We spent last Thursday digging through soil for treasures that will feed us and others through the winter. Two of our favourite varieties come out of this garden; Yukon Gold and Fingerlings.
We dug first with hands and feet so as to minimize damage, then we moved on to forks and lastly we brought out the chisels. Then we had some very enthusiastic “sand crawlers” who followed behind the tractor and collected what came up. Very dirty, very tired, very happy potato diggers we were.
We all enjoyed the annual August quiet that permeates and the layering of life and spiritual practice on the farm. Two well loved and long-time teachers from Maui, Steve Armstrong and Kamala Masters led the very full, eight day meditation retreat. Farm life continued on as usual with garden work, berry picking and families about. The group got to enjoy perfect summer weather that usually blesses us at this time of year.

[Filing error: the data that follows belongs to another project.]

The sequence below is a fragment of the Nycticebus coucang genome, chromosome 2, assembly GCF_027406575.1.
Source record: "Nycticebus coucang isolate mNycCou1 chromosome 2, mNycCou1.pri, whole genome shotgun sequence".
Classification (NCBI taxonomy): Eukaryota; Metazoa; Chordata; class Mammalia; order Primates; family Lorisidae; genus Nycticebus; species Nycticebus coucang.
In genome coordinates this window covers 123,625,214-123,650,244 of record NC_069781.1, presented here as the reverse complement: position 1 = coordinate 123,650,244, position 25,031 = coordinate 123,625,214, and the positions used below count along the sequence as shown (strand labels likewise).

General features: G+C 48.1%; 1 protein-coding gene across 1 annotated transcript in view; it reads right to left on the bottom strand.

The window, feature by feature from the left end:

To read more about vipassana retreats on Stowel Lake Farm go here.
From the eyes of a five year old boy, Hay Bale Day is the day the tractor together with the old New Holland baler drive out to the field and start making bales.
The grass has already been cut and has been drying for several days. This boy has been waiting for this special day for weeks. He has been watching the weather and waiting for clear skies so that the hay will dry down properly. He has had his special shirt ready and waiting for this day. It is also the day that the farm truck and flat bed trailer drives into the field and picks up the bales.
All the farm children and friends gather to run behind the trailer as the adults quickly move the bales. The children ride way up high on the hay to the Cow Barn. Our cows chew their cuds and watch their winter food being carefully loaded into the barn. This day we feel a sense of group accomplishment, physical exhaustion and fill up with a feast. We tap into the ways of the farmers before us.